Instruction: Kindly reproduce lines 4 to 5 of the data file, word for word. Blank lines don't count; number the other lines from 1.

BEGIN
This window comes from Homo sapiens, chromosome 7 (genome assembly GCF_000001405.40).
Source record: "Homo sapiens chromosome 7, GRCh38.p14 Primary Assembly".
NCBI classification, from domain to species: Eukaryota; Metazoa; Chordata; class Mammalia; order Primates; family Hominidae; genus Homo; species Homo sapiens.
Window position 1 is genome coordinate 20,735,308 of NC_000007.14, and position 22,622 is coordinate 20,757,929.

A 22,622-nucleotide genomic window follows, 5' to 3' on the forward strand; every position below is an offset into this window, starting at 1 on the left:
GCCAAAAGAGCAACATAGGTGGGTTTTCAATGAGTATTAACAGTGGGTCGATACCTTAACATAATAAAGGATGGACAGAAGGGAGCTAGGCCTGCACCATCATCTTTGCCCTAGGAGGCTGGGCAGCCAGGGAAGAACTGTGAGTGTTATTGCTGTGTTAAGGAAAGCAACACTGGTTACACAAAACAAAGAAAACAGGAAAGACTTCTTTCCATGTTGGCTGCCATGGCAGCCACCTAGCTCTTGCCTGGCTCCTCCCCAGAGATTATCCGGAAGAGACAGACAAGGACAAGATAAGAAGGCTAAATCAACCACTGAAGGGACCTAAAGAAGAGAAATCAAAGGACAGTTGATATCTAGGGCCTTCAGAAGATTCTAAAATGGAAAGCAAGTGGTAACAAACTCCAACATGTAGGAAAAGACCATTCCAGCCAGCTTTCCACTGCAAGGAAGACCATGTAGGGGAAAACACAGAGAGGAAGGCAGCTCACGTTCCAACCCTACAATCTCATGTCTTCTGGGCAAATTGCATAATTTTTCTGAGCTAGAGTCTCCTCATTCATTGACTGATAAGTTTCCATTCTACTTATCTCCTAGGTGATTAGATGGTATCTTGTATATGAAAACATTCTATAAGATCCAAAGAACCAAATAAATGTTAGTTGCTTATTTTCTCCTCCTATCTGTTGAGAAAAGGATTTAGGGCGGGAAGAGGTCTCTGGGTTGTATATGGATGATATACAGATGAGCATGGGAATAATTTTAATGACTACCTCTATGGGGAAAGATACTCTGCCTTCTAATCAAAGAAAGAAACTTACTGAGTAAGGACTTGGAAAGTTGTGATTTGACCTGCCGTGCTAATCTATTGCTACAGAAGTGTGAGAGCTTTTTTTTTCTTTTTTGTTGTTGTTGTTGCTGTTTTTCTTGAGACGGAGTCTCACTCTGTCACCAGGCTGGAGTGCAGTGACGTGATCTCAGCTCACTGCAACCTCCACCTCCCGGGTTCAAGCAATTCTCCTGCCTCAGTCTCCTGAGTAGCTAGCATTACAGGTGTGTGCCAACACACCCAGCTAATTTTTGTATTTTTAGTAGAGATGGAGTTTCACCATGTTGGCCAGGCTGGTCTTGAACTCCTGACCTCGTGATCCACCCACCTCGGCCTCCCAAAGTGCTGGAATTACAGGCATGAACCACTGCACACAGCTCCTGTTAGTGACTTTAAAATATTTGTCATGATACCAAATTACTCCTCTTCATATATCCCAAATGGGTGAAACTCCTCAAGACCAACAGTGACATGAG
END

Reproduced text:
Window position 1 is genome coordinate 20,735,308 of NC_000007.14, and position 22,622 is coordinate 20,757,929.

A 22,622-nucleotide genomic window follows, 5' to 3' on the forward strand; every position below is an offset into this window, starting at 1 on the left: